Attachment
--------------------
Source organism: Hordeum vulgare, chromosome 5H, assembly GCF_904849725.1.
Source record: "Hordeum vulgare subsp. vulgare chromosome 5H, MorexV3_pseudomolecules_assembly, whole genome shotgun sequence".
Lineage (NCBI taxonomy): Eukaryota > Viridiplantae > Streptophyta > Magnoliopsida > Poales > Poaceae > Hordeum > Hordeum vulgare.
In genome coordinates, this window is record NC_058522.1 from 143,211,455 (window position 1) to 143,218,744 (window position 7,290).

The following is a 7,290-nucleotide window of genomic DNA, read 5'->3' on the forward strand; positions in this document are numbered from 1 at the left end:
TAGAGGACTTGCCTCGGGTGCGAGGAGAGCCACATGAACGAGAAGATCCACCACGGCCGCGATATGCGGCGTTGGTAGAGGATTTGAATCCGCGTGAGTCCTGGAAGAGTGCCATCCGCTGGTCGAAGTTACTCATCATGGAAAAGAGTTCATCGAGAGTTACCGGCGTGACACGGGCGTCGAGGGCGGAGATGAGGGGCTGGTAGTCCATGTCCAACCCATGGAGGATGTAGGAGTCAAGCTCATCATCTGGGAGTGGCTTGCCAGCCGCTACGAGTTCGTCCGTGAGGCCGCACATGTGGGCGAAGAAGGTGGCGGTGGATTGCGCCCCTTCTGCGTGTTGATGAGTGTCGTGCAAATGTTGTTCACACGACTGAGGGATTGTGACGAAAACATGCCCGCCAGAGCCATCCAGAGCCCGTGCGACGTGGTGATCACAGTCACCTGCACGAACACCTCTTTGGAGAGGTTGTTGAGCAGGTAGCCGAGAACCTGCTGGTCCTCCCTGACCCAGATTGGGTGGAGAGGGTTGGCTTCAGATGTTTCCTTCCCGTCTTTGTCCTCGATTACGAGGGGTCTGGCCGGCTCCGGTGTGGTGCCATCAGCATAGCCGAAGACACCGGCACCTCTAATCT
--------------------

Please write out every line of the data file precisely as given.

Source organism: Hordeum vulgare, chromosome 5H, assembly GCF_904849725.1.
Source record: "Hordeum vulgare subsp. vulgare chromosome 5H, MorexV3_pseudomolecules_assembly, whole genome shotgun sequence".
Lineage (NCBI taxonomy): Eukaryota > Viridiplantae > Streptophyta > Magnoliopsida > Poales > Poaceae > Hordeum > Hordeum vulgare.
In genome coordinates, this window is record NC_058522.1 from 143,211,455 (window position 1) to 143,218,744 (window position 7,290).

The following is a 7,290-nucleotide window of genomic DNA, read 5'->3' on the forward strand; positions in this document are numbered from 1 at the left end:
TAGAGGACTTGCCTCGGGTGCGAGGAGAGCCACATGAACGAGAAGATCCACCACGGCCGCGATATGCGGCGTTGGTAGAGGATTTGAATCCGCGTGAGTCCTGGAAGAGTGCCATCCGCTGGTCGAAGTTACTCATCATGGAAAAGAGTTCATCGAGAGTTACCGGCGTGACACGGGCGTCGAGGGCGGAGATGAGGGGCTGGTAGTCCATGTCCAACCCATGGAGGATGTAGGAGTCAAGCTCATCATCTGGGAGTGGCTTGCCAGCCGCTACGAGTTCGTCCGTGAGGCCGCACATGTGGGCGAAGAAGGTGGCGGTGGATTGCGCCCCTTCTGCGTGTTGATGAGTGTCGTGCAAATGTTGTTCACACGACTGAGGGATTGTGACGAAAACATGCCCGCCAGAGCCATCCAGAGCCCGTGCGACGTGGTGATCACAGTCACCTGCACGAACACCTCTTTGGAGAGGTTGTTGAGCAGGTAGCCGAGAACCTGCTGGTCCTCCCTGACCCAGATTGGGTGGAGAGGGTTGGCTTCAGATGTTTCCTTCCCGTCTTTGTCCTCGATTACGAGGGGTCTGGCCGGCTCCGGTGTGGTGCCATCAGCATAGCCGAAGACACCGGCACCTCTAATCT